Levine is quite correct, though, that symbolic items like the name of the state, the flag, and the national anthem belong to only one group of citizens. But are these included in the “core democratic principle of equality?” Why should they be?
After all, many states with ethnic or religious symbolism associated with them have been called ‘democratic’ since the word was invented by the ancient Greeks (incidentally, most of the residents of Athens, the paradigm of democracy, weren’t even citizens).
I could argue strongly that only civil rights are essential to democracy, and that “equality” in many senses is not. And Arab citizens of Israel have civil rights, even if they find the national anthem — which they are not required to sing — offensive.
And here we come to the fallacy in Levine’s argument. Can you say petitio principii? No? Then how about “assuming what you purport to prove?”
That is exactly what this Professor of Philosophy has done. He has built the negation of the fundamental idea of an ethnic nation-state — the expression of the beliefs, yearnings and fellow-feeling of an ethnic group in the symbols and moral principles of a state — into his definition of ‘democracy’, and then ‘proves’ that no such state can be democratic, and therefore ought not to exist in that form!
Another way of looking at it is that there is a hidden premise that is not true. In this case, that would be that democracy entails “group political equality” in which every group, whether a majority or minority, has an equal vote on all matters. But the usual idea of democracy is that each individual has a vote, as long as the civil rights of minorities are maintained. This is quite different.
There is another hidden premise, which is that if a state is not completely democratic, it is morally defective. This is also not self-evident; indeed, both Plato and Aristotle thought the opposite.
Many years ago, I had a short career as a college teacher of Philosophy. This is an undergraduate error; Levine should be embarrassed.
But now I have further questions for Professor Levine:
Why did you not write an article about whether Saudi Arabia has a right to exist as a Kingdom, or indeed whether any of the kingdoms, dictatorships, Islamic ‘republics’ or other undemocratic entities have a ‘right to exist’ as such?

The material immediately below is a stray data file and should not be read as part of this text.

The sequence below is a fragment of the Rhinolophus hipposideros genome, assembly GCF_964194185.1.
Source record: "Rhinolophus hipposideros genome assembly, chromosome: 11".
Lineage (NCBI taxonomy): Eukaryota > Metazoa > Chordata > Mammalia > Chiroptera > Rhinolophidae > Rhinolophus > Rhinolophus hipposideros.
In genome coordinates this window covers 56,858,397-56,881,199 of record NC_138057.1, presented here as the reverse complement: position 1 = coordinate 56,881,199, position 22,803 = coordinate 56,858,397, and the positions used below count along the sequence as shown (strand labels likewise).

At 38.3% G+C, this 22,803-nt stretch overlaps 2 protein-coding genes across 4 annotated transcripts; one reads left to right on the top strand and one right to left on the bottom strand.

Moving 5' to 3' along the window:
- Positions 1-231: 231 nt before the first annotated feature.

Why did you not argue that the Kingdom of Jordan should not exist as such, not only because is it an undemocratic monarchy, but because a minority of Bedouins there rule over a majority of other Arabs? This is especially relevant, because Transjordan was created from the territory called ‘Palestine’, precisely to create an Arab state that would be a counterpart to the Jewish National Home that Britain was supposed to nurse into existence in Western Palestine.
Why do you find the relatively mild discrimination against Arab residents of Israel — especially in the context of the security situation — important when so many other Middle Eastern states with ethnic or religious minorities completely disenfranchise, even viciously oppress them (e.g., the Kurds or the Palestinians in Lebanon)?
You will say that this is because the question of Israel’s right to exist as a Jewish state is much-discussed today, and as a philosopher you are equipped to add clarity to the discussion.
But it is discussed today precisely because those who deny it primarily do so not as an academic exercise, but in the context of a desire to end Jewish sovereignty, to establish insecure borders, and to allow the almost 5 million claimants to ‘Palestinian’ nationality (an absurdity if there ever was one) to enter the territory, which would result in the re-dispersal of the Jewish people and quite probably the deaths of many of them. If this isn’t an antisemitic enterprise, I don’t know what is.
So your focus on Israel among states, your hypersensitivity to its perceived (by you) moral defects, your fallacious attempt to lend support to those who would destroy it, is de facto antisemitic, even if some of your best friends (and relatives) are Jews.
The antisemitic shoe fits. Wear it proudly.
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